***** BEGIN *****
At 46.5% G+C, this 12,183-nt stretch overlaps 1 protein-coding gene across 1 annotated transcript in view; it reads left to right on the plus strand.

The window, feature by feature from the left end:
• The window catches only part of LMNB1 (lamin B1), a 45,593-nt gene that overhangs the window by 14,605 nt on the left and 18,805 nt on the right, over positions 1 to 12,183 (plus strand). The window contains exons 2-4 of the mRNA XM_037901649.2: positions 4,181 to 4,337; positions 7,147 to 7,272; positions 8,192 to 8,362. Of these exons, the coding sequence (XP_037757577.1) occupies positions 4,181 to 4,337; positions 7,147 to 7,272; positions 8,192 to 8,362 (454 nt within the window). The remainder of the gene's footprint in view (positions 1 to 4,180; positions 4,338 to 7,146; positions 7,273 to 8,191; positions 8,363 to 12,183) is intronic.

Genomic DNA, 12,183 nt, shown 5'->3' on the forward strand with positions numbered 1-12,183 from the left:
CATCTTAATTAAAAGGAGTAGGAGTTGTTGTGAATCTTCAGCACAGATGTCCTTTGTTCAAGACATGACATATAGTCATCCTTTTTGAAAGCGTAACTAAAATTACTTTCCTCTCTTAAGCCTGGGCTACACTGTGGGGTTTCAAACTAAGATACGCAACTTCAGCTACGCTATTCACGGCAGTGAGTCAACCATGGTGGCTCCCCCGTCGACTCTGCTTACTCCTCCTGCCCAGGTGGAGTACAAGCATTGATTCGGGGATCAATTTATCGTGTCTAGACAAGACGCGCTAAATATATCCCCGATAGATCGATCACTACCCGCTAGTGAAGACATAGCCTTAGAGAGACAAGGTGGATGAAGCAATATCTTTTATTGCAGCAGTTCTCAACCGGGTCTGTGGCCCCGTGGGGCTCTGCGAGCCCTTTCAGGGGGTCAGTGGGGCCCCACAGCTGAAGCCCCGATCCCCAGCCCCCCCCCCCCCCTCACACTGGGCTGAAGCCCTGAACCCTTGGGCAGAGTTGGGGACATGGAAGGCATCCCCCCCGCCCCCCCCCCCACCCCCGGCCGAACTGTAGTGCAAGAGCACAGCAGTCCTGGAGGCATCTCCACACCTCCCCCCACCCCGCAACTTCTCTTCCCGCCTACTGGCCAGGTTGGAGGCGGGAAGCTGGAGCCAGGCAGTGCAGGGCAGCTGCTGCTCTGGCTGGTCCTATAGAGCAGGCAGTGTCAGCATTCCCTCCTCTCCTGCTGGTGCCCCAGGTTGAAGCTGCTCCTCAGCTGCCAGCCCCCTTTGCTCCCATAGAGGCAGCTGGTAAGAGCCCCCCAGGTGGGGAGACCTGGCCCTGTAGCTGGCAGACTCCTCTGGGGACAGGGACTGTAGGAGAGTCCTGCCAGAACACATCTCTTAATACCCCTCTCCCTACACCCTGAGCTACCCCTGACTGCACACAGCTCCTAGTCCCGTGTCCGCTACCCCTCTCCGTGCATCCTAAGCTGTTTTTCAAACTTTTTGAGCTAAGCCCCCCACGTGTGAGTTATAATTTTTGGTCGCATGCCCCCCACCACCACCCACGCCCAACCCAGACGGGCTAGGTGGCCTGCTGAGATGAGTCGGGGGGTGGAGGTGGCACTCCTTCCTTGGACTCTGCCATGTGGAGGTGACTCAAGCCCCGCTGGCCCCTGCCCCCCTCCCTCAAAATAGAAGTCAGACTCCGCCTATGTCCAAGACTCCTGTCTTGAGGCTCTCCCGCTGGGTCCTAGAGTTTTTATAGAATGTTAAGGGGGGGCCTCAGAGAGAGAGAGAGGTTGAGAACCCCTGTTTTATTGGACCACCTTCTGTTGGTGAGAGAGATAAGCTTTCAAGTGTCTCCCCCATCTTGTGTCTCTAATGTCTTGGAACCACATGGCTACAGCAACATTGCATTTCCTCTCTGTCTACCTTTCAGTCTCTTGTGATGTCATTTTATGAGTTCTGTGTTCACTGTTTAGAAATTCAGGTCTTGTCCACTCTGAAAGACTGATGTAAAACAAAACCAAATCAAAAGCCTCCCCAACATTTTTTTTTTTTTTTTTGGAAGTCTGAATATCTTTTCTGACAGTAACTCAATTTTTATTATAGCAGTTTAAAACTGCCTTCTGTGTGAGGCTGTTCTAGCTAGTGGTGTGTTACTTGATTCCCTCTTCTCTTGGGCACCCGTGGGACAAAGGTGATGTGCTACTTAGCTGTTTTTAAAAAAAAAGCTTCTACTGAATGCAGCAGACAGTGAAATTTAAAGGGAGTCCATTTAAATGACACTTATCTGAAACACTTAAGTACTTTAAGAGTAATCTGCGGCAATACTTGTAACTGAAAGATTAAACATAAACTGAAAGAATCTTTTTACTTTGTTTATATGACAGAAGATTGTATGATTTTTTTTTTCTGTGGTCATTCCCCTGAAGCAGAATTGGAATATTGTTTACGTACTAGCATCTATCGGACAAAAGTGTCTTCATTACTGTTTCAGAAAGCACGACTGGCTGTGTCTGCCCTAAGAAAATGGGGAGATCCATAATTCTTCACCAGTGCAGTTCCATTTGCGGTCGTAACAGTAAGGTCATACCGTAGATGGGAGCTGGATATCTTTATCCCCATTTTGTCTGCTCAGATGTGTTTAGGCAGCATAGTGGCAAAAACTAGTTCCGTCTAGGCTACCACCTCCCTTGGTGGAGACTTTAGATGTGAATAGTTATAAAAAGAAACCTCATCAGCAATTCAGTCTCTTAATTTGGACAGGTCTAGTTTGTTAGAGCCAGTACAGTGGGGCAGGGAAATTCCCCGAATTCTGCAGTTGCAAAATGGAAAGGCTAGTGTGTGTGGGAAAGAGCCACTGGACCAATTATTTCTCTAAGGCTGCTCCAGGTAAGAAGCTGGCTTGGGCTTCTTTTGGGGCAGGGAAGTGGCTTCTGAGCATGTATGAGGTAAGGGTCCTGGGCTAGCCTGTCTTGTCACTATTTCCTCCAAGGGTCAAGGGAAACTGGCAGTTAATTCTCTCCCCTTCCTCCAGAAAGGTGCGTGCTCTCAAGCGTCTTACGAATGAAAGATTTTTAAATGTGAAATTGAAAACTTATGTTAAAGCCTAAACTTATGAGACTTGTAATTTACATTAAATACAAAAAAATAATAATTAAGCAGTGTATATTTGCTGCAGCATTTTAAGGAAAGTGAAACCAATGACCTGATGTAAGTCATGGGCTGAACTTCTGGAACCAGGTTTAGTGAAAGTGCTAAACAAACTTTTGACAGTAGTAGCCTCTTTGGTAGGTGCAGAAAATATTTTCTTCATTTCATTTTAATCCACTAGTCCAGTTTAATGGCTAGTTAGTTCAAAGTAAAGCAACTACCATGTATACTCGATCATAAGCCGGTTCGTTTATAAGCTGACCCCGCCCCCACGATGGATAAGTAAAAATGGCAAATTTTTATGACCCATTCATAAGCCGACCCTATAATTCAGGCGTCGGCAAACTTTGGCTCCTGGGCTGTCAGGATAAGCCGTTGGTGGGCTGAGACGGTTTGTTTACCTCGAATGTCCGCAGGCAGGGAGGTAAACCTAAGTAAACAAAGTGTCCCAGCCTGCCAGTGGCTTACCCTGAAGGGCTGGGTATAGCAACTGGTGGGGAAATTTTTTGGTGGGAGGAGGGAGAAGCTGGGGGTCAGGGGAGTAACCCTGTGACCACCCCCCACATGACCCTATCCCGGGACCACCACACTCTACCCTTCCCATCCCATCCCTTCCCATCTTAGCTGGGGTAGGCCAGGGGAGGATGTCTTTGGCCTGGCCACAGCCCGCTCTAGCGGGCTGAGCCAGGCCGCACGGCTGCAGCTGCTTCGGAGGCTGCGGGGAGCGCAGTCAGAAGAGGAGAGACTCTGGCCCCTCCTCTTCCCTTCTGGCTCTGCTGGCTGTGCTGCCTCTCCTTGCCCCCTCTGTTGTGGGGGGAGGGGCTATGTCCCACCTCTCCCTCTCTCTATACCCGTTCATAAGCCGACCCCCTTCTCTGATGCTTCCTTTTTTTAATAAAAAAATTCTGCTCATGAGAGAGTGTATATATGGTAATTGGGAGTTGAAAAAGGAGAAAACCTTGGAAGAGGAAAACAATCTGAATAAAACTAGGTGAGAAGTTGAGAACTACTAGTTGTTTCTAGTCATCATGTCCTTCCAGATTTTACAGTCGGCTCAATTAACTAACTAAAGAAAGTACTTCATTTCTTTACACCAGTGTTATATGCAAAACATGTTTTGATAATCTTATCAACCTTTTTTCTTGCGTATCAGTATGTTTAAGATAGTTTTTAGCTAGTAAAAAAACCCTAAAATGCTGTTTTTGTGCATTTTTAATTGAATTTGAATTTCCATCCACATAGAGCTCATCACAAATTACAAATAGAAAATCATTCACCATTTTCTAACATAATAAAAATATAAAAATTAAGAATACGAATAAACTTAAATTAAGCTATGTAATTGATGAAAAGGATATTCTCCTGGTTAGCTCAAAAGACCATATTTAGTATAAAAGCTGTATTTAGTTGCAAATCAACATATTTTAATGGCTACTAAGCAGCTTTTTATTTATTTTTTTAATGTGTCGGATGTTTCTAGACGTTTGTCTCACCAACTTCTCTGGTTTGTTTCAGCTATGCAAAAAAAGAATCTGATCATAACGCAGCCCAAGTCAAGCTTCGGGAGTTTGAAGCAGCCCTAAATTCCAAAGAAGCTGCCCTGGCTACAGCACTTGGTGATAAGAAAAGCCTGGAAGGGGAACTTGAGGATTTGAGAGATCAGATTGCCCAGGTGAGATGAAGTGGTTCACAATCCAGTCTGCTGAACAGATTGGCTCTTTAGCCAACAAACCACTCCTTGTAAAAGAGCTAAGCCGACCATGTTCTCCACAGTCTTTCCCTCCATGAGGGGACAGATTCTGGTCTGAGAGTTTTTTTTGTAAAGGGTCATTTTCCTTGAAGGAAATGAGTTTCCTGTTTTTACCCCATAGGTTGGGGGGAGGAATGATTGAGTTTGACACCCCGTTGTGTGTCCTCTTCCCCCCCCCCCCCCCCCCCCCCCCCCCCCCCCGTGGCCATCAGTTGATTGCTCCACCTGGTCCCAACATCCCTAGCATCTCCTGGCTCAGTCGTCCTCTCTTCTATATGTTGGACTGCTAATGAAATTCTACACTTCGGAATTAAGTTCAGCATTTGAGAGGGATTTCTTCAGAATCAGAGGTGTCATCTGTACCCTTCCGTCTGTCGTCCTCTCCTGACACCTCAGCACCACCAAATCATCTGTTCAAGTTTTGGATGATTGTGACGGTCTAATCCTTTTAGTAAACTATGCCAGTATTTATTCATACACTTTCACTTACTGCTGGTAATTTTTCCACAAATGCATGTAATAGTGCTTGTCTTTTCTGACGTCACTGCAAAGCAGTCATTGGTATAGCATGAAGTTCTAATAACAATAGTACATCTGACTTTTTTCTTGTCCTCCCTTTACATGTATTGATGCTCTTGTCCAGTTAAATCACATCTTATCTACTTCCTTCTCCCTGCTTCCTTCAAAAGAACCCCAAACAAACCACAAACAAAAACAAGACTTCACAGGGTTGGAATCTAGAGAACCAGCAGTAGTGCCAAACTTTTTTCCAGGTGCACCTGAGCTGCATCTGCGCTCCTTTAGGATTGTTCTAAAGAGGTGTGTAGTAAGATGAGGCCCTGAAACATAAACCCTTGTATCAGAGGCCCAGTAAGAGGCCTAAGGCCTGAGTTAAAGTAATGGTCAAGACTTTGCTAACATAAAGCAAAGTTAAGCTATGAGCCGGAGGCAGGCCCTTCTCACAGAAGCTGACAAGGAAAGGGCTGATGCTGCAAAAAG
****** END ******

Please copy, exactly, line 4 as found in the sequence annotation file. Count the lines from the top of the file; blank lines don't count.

Genomic DNA, 12,183 nt, shown 5'->3' on the forward strand with positions numbered 1-12,183 from the left: